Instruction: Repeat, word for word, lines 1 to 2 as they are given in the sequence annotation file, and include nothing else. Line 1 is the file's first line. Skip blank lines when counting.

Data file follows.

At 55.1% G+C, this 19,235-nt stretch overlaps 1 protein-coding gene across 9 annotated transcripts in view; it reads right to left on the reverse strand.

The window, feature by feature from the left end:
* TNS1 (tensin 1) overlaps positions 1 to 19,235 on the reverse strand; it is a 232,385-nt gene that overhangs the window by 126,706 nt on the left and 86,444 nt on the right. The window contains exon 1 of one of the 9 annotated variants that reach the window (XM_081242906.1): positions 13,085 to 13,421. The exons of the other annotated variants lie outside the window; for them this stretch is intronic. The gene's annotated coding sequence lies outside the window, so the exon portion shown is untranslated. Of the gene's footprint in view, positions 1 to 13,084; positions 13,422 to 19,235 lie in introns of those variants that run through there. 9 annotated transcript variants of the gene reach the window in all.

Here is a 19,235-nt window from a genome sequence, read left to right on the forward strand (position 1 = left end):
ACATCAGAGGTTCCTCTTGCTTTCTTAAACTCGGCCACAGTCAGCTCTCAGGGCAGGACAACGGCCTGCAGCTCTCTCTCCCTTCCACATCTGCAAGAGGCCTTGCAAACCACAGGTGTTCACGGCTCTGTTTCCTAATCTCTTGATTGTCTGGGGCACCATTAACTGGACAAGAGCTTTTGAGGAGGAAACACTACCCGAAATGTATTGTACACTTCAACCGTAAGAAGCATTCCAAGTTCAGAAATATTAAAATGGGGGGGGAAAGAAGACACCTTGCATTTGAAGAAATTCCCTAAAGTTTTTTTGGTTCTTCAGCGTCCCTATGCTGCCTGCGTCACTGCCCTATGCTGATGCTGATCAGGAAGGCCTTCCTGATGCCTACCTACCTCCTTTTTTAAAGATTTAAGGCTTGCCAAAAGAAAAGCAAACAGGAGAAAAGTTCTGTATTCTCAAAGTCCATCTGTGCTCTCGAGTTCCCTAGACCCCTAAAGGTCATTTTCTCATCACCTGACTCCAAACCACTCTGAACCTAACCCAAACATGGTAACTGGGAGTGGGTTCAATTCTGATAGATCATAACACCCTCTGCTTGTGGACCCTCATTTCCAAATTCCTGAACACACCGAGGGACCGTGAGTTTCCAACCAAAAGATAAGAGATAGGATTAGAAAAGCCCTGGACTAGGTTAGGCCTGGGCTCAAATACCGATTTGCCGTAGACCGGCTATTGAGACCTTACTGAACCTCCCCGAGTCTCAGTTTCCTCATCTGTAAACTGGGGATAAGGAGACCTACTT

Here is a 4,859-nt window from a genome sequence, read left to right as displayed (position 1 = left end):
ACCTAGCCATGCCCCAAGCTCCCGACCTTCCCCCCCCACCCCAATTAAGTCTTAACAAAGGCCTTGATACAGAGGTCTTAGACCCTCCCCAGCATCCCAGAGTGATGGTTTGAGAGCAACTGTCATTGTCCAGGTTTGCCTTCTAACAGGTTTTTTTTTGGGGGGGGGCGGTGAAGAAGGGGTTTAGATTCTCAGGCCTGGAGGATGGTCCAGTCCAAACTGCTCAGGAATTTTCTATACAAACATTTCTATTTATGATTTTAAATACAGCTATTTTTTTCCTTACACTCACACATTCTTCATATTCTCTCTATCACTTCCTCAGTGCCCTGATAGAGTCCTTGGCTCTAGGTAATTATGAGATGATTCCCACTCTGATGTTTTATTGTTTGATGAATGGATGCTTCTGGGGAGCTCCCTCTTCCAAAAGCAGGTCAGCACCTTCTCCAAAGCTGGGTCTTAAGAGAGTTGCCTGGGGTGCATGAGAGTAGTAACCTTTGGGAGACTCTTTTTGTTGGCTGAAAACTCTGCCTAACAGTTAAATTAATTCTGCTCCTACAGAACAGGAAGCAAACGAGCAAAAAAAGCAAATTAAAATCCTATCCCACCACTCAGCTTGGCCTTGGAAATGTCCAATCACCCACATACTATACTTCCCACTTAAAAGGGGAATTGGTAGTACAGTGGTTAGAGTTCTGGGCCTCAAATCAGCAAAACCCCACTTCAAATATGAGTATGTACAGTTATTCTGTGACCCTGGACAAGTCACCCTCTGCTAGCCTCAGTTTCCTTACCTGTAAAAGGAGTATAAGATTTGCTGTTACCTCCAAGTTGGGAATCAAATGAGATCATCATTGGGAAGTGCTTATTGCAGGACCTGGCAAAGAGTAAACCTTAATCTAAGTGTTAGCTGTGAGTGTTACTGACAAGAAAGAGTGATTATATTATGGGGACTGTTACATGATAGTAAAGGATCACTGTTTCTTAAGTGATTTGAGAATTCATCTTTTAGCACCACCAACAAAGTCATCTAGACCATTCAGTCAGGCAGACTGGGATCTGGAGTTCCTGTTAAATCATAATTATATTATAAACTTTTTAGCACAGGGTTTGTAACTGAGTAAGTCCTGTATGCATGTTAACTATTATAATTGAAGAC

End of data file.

At 55.1% G+C, this 19,235-nt stretch overlaps 1 protein-coding gene across 9 annotated transcripts in view; it reads right to left on the reverse strand.

The window, feature by feature from the left end: